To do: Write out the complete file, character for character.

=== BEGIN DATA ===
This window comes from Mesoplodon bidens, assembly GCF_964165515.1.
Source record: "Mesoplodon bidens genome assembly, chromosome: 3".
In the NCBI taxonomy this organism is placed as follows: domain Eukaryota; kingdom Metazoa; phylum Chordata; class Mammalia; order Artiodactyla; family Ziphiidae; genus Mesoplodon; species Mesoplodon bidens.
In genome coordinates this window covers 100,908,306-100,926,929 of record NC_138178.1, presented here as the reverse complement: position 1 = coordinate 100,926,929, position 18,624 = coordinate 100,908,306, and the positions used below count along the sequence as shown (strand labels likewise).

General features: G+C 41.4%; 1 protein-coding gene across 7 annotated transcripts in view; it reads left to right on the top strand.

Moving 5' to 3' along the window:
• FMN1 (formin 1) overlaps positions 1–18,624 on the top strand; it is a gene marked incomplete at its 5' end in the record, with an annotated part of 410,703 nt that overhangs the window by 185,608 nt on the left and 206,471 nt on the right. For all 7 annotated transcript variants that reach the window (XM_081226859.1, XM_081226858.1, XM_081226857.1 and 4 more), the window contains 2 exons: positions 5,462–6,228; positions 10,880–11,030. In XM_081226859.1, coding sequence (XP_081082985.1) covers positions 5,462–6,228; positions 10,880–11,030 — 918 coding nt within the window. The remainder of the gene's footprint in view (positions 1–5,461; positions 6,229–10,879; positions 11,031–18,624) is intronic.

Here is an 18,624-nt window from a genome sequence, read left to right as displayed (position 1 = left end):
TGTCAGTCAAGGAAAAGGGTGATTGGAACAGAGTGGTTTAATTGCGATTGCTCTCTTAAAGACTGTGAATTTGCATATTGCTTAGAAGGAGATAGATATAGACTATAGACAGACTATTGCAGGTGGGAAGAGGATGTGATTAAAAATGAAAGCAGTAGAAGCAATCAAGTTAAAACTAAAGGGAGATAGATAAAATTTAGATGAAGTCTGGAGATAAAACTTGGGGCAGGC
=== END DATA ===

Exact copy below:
This window comes from Mesoplodon bidens, assembly GCF_964165515.1.
Source record: "Mesoplodon bidens genome assembly, chromosome: 3".
In the NCBI taxonomy this organism is placed as follows: domain Eukaryota; kingdom Metazoa; phylum Chordata; class Mammalia; order Artiodactyla; family Ziphiidae; genus Mesoplodon; species Mesoplodon bidens.
In genome coordinates this window covers 100,908,306-100,926,929 of record NC_138178.1, presented here as the reverse complement: position 1 = coordinate 100,926,929, position 18,624 = coordinate 100,908,306, and the positions used below count along the sequence as shown (strand labels likewise).

General features: G+C 41.4%; 1 protein-coding gene across 7 annotated transcripts in view; it reads left to right on the top strand.

Moving 5' to 3' along the window:
• FMN1 (formin 1) overlaps positions 1–18,624 on the top strand; it is a gene marked incomplete at its 5' end in the record, with an annotated part of 410,703 nt that overhangs the window by 185,608 nt on the left and 206,471 nt on the right. For all 7 annotated transcript variants that reach the window (XM_081226859.1, XM_081226858.1, XM_081226857.1 and 4 more), the window contains 2 exons: positions 5,462–6,228; positions 10,880–11,030. In XM_081226859.1, coding sequence (XP_081082985.1) covers positions 5,462–6,228; positions 10,880–11,030 — 918 coding nt within the window. The remainder of the gene's footprint in view (positions 1–5,461; positions 6,229–10,879; positions 11,031–18,624) is intronic.

Here is an 18,624-nt window from a genome sequence, read left to right as displayed (position 1 = left end):
TGTCAGTCAAGGAAAAGGGTGATTGGAACAGAGTGGTTTAATTGCGATTGCTCTCTTAAAGACTGTGAATTTGCATATTGCTTAGAAGGAGATAGATATAGACTATAGACAGACTATTGCAGGTGGGAAGAGGATGTGATTAAAAATGAAAGCAGTAGAAGCAATCAAGTTAAAACTAAAGGGAGATAGATAAAATTTAGATGAAGTCTGGAGATAAAACTTGGGGCAGGC